Why there was/were should be excised from your writing.
There was a bad habit I had to overcome in my writing. It’s in the sentence I just wrote – using ‘there was/were.’
These phrases are just weak writing. They’re wordy and slow the pace of the story. Also, they create a distance from your point of view character, and take the ‘activeness’ out of your writing.
Other than perhaps in dialogue, there was/were – or if you write present tense there is/are – should not appear.
Consider these examples:
OLD: There were towers and turrets rising high in the air, and she gazed up at them in awe. Along the back wall, there was a curved staircase going down into a small courtyard.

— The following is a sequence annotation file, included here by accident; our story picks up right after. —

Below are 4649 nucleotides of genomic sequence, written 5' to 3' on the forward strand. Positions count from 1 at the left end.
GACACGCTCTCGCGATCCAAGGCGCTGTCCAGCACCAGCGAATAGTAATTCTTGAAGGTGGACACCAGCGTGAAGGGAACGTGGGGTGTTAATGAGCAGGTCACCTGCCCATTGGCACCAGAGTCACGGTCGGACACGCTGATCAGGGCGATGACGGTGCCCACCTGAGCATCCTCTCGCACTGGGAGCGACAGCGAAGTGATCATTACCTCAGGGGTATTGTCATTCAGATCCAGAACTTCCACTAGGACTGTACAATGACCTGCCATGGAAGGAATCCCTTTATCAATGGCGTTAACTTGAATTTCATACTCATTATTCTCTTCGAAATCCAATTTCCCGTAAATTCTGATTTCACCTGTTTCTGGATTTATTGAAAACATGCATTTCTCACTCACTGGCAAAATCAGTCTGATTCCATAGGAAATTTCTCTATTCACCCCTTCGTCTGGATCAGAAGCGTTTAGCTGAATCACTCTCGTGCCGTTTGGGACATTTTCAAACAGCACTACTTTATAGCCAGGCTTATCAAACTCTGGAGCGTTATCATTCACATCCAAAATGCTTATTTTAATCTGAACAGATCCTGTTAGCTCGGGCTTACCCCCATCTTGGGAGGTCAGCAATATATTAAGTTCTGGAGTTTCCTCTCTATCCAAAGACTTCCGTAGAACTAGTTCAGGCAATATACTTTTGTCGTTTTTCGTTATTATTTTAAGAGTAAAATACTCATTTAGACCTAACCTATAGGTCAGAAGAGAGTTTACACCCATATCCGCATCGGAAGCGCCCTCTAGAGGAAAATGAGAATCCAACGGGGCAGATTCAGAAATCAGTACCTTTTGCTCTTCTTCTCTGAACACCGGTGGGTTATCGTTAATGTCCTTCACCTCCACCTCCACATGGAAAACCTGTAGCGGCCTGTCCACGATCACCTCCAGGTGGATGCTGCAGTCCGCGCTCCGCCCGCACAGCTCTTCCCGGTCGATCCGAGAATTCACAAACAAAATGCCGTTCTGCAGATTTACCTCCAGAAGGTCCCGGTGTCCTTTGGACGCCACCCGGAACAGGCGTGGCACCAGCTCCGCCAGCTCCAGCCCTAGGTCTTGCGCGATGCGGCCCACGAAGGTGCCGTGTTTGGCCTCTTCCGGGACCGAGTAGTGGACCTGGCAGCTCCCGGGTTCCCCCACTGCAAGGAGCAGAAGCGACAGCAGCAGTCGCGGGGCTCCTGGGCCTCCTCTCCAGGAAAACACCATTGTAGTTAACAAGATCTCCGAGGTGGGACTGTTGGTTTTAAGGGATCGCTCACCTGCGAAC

NEW: Towers and turrets rose high in the air, and she gazed up at them in awe. Along the back wall, a staircase curved down into a small courtyard.
I hope you can see the wordiness in that brief example, and how this would slow the pace of your story. It can also distance your readers from your character.
So go to it, eliminate those bad boys from your manuscript. And be glad we have computers to do searches for us – can you imagine the old days when we wrote longhand or on typewriters?
originally published in The Sword Review 2005-08-30
(article revised before republishing)